Antibodies from humans and animals exposed to P. papatasi bites recognized mainly proteins of 42, 36, and 30 kDa [120, 123, 126]. The last one was prepared in a recombinant form in a mammalian expression system and further tested with sera of humans naturally exposed to P. papatasi in Tunisia and Saudi Arabia, areas endemic for cutaneous leishmaniasis [129, 143, 149]. A study conducted in Tunisia described rPpSP32 as the immunodominant antigen, able to act as an alternative to saliva for screening of sand fly exposure [129, 143]. Moreover, the binding of human IgG antibodies to native PpSP32 was inhibited by preincubation of serum samples with the recombinant form of PpSP32, proving similarities between the recombinant and native forms of this protein [129]. In addition, sera obtained from humans and dogs immunized by P. perniciosus bites, a species widely present in Tunisia, did not react with rPpSP32, confirming absence of cross reaction between these 2 sympatric species [129, 143].

Furthermore, the 5 major salivary antigens of P. orientalis were identified as a ParSP25-like protein, a YRP, an antigen 5-related protein, an apyrase, and a D7-related protein. They were expressed in an E. coli system and used for detection of IgG antibodies in sera of domestic animals collected in Ethiopia [144]. The ELISA tests revealed the recombinant YRP (rPorSP24) as the most universal candidate replacing whole SGH. The convincing correlation has been achieved in various host species including sheep, goats, and dogs. Moreover, the specificity of this P. orientalis recombinant antigen was proved by using murine sera experimentally exposed to sympatrically occuring species (P. papatasi and Sergentomyia schwetzi), as antibodies from mice bitten by each aforementioned sand fly species did not react with rPorSP24 [144].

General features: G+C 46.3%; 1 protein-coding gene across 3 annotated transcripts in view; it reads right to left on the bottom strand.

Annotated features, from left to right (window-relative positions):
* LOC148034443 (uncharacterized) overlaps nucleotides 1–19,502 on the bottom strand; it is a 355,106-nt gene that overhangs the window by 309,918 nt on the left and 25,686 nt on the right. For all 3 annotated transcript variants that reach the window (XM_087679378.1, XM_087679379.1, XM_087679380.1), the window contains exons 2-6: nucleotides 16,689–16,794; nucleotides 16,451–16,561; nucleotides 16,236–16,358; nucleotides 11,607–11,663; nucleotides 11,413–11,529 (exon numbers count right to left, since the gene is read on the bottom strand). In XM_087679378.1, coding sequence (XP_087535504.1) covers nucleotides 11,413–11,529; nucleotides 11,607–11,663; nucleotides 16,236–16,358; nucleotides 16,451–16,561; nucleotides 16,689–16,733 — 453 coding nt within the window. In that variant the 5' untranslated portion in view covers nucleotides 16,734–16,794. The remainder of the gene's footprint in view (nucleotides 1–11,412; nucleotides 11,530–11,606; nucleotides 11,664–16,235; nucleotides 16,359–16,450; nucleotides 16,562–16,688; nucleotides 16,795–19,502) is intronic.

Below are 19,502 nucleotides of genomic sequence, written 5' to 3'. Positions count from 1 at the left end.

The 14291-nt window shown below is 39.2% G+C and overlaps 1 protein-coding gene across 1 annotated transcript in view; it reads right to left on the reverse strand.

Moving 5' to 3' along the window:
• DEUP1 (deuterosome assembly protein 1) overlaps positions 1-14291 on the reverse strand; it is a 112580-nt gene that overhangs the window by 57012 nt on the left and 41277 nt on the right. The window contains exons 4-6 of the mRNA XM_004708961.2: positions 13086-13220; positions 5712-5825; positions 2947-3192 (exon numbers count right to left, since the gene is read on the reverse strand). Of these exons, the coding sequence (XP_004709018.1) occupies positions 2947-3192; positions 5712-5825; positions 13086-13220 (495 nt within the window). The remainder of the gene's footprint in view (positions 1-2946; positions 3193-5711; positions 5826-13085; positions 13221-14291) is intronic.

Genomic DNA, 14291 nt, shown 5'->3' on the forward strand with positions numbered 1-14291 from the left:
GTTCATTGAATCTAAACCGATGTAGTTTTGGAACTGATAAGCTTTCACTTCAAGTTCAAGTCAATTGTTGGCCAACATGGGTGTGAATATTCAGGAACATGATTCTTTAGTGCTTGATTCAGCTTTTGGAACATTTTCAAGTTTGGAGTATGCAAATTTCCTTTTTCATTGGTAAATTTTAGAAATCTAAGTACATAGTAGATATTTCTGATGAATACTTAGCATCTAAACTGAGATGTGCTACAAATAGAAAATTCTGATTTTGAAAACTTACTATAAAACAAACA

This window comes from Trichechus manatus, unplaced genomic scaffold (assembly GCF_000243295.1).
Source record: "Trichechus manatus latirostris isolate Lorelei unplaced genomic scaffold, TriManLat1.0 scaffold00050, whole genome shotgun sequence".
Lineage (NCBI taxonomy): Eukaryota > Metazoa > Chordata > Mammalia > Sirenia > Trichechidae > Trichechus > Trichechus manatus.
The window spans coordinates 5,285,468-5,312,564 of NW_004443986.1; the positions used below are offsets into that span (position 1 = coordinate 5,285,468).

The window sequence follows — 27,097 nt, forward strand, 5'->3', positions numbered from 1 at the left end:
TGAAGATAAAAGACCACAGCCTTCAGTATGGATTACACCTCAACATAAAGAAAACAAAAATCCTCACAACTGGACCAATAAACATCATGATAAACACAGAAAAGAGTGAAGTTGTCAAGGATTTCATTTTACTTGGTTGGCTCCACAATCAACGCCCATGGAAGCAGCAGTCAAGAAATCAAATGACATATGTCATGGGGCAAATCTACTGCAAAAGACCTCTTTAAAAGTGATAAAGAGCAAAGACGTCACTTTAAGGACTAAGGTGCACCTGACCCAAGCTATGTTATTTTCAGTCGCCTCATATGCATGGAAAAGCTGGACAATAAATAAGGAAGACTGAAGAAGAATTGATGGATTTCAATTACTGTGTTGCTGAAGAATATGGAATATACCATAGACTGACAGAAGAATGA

Recent studies showed that dogs experimentally bitten by P. perniciosus recognized with the highest affinity a YRP (42 kDa), followed by 2 apyrases (38 kDa, 33 kDa) and an antigen 5 protein (29 kDa) [120]. From the bacterially expressed salivary proteins of P. perniciosus, recombinant YRP (rSP03B) and 2 apyrases (rSP01 and rSP01B) were chosen as the best candidates for the exposure assessment in mice and dogs experimentally bitten with P. perniciosus females [145]. The antibody response targeting these 3 recombinant proteins correlated well with the anti-SGH antibody response not only in experimentally exposed hosts [145] but also in naturally bitten dogs and hares [131]. P. perniciosus recombinant YRP rSP03B showed the best correlation scores for hares and rabbits compared with SGH. Moreover, it seems to be the best marker of canine exposure because it presents the lowest data dispersion [131]. Recently, recombinant apyrase (rSP01B) and D7-related protein (rSP04) from P. perniciosus were tested with serum samples obtained from laboratory-exposed mice [117]. While anti-saliva antibodies showed similar reactivity to rSP01B and SGH, they exhibited highly variable reactivity to rSP04. Therefore, rSP01B seems to be the best candidate for marker of P. perniciosus exposure in this sand fly–host model [117].

Although all aforementioned publications confirm the advantages of employing recombinant salivary proteins for field studies, most of these experiments were performed on small sets of samples [129, 131, 142], their correlation with complete SGH was not convincing [139, 142, 143], or the results were never associated with the infection status of the hosts.